- The US federal government has postponed for three years plans to auction spectrum used by the US Department of Defence to the cellular telecommunication industry for commercial, high-speed mobile data services.
Analysts say the decision recognises the political difficulty of trying to wrest spectrum from the Pentagon while it is on a war-footing after the September 11 terrorist attacks on the US. The analysts also pointed to the slowdown in the economy, which has diminished interest by the cash-strapped cellular industry in multibillion-dollar spectrum auctions.
The decision also removed from consideration for commercial use the 1770Mhz to1850Mhz frequency bands used by Defence Department satellite systems but did leave the department's 1710MHz to 1770MHz bands up for grabs. It also added another federal band, 2110MHz-2170MHz, which is already allocated for commercial use, to support high-speed, third-generation (3G) wireless services.
The National Telecommunications and Information Administration (NTIA), an arm of the US Commerce Department, said in a statement Friday that the decision to delay action on the spectrum issue was reached through mutual agreement between Michael Powell, chairman of the Federal Communications Commission, and Commerce Secretary Donald Evans.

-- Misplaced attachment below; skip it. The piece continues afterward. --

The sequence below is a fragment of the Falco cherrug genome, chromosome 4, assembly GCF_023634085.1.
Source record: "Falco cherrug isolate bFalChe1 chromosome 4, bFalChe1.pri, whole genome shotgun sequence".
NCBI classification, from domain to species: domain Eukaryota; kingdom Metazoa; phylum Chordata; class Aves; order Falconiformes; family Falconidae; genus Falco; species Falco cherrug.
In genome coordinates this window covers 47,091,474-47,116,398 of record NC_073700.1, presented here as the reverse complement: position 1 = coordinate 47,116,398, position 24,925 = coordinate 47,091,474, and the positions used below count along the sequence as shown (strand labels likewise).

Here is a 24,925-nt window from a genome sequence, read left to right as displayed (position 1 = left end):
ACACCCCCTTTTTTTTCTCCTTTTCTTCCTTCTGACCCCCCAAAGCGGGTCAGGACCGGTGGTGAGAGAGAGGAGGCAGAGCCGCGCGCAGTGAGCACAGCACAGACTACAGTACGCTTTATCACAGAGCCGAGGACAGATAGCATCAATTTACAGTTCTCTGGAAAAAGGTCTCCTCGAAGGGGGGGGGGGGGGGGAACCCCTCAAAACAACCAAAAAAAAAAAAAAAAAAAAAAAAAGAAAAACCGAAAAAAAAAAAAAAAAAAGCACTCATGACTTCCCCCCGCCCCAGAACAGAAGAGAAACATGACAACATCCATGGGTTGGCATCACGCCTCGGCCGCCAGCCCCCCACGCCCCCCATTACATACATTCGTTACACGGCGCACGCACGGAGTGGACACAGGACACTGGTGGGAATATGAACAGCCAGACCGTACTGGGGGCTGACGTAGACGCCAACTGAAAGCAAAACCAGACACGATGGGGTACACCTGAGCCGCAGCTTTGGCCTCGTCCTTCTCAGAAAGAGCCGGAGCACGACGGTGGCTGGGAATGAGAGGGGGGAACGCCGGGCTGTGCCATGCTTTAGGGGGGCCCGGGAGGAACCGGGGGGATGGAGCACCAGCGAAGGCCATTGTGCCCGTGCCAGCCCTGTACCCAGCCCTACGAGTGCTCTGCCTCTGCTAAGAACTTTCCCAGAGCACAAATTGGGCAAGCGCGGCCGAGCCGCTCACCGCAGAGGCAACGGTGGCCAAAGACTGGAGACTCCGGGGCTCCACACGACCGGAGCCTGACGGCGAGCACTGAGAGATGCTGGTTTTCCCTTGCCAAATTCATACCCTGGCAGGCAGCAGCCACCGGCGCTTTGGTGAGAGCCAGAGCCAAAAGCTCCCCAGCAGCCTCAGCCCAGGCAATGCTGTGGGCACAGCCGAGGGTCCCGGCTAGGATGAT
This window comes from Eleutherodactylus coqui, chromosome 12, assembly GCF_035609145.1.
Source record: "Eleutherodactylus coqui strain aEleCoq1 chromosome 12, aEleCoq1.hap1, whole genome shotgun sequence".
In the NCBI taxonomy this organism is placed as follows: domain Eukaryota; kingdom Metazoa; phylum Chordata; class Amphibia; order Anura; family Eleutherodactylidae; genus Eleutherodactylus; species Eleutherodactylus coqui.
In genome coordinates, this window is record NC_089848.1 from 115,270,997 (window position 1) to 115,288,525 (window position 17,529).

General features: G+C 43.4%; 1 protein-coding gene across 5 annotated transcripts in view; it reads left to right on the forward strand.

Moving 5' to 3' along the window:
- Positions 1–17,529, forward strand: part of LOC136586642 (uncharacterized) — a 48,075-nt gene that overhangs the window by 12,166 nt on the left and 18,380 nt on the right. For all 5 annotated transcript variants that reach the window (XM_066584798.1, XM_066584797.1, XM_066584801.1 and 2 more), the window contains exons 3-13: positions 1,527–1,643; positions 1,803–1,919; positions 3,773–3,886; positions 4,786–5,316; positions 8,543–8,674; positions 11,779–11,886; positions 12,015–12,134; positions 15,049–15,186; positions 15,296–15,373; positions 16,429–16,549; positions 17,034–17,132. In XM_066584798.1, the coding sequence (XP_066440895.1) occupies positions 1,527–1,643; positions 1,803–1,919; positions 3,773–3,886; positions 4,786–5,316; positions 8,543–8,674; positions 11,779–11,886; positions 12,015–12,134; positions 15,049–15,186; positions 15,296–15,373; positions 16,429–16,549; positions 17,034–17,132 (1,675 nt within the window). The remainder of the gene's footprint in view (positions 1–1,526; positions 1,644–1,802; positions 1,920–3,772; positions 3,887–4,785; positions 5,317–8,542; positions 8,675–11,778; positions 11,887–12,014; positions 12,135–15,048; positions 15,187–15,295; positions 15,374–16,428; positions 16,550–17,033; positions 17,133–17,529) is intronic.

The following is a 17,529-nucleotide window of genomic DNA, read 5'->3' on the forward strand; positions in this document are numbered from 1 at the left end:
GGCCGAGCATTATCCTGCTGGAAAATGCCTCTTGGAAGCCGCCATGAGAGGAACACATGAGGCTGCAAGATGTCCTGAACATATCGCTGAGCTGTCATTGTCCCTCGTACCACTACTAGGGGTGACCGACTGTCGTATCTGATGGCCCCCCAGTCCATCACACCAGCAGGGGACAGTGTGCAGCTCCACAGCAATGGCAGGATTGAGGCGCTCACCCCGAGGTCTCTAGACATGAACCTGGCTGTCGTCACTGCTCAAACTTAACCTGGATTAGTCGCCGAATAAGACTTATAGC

Besides looking at the federal bands for new 3G spectrum, the NTIA statement said the FCC will spend the next three years studying other bands for new high-speed data services, including the 2500-2690 MHz UHF television band.
Jim Lewis, director for technology policy at the Centre for Strategic and International Studies in Washington, says that while the cellular industry had done well in advancing its case for transferring Pentagon spectrum to industry for the past year, the situation was altered with the attacks on the World Trade Centre and the Pentagon.
"Politically, the equation has changed. No one has figured out a way to gracefully move [the Defence Department] from its spectrum, and now is not the time to even start thinking about it," Lewis says, referring to the start of air strikes in Afghanistan by US forces. But Lewis adds, the Defence Department "could probably do a better job" with the wide swath of spectrum it occupies.
Emory Winship, who helped launch wireless data services at Charles Schwab & Co five years ago and is currently a partner in the Conversus Group of New York, an investment banking firm, said the delay makes sense because many US carriers don't have the billions of dollars needed to spend on new spectrum auctions now that the US has entered what he called a recession. Delaying spectrum auctions is a smart financial move by the government, Winship said, because right now "spectrum has a discounted value," which could rebound in three years.